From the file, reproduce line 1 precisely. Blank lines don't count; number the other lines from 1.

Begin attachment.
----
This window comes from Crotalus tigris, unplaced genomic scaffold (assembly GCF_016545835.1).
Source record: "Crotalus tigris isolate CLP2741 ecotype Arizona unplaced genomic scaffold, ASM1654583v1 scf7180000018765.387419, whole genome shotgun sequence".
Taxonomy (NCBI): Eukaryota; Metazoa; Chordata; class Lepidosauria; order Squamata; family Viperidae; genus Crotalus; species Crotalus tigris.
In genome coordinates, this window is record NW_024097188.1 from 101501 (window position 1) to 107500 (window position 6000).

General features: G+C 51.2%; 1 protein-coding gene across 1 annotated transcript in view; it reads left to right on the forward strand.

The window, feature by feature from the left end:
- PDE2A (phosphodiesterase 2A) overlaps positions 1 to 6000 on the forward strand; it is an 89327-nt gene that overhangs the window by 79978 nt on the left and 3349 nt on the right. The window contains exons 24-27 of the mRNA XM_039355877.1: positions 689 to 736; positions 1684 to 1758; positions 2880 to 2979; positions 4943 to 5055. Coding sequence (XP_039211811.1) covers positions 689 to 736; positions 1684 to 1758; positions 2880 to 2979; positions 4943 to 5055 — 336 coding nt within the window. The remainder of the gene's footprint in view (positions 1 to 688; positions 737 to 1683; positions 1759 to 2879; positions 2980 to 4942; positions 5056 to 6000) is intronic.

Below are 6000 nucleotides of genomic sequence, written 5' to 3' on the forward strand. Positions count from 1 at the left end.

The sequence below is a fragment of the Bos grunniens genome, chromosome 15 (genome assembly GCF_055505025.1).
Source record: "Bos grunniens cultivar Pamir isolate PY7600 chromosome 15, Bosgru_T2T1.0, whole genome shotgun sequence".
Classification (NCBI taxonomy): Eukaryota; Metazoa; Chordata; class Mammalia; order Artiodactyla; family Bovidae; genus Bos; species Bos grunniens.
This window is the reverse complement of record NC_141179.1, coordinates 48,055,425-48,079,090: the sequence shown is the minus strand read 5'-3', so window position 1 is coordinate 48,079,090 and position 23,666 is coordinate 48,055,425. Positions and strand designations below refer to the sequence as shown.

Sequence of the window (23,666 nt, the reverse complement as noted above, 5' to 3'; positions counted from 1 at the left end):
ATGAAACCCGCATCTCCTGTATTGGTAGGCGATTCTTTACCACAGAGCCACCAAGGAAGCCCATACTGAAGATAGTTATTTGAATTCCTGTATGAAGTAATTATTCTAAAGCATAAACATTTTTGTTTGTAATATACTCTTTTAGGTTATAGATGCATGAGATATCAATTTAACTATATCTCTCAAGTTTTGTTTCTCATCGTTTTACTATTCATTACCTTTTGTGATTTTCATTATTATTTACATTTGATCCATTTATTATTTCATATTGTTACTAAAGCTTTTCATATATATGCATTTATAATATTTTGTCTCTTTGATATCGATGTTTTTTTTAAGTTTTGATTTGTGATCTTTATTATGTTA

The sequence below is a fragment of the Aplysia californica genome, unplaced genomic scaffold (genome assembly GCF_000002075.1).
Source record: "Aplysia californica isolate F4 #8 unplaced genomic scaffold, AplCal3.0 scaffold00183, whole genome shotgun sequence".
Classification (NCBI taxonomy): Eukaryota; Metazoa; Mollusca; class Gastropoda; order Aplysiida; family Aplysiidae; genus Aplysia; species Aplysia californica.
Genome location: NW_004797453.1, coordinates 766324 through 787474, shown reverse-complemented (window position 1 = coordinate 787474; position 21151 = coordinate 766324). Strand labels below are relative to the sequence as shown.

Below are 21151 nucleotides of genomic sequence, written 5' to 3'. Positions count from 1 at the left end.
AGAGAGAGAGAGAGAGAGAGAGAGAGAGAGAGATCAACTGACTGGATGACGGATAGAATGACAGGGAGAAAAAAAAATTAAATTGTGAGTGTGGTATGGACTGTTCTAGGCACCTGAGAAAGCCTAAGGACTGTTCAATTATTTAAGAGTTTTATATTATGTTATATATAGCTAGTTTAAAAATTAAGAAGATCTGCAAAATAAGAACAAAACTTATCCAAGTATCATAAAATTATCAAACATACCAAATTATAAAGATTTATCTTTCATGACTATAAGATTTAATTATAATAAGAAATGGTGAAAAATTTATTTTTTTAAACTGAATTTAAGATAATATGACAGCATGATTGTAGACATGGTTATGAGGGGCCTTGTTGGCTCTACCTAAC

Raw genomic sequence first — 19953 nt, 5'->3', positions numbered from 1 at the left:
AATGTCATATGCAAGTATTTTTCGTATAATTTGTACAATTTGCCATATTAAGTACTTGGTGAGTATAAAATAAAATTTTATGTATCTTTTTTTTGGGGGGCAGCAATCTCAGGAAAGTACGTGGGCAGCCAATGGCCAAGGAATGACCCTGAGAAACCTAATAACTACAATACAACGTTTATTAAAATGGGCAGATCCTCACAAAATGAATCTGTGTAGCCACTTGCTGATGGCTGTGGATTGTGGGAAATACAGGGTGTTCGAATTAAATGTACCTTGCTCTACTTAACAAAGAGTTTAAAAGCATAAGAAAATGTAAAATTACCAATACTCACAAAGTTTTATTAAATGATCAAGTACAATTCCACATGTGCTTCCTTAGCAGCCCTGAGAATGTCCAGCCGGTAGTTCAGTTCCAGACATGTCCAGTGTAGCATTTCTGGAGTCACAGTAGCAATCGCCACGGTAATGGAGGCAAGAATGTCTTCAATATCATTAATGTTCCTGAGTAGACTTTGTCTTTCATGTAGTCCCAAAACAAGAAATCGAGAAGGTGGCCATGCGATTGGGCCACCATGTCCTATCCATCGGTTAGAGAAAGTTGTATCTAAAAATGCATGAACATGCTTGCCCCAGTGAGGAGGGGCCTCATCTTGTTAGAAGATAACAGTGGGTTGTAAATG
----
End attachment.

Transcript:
This window comes from Crotalus tigris, unplaced genomic scaffold (assembly GCF_016545835.1).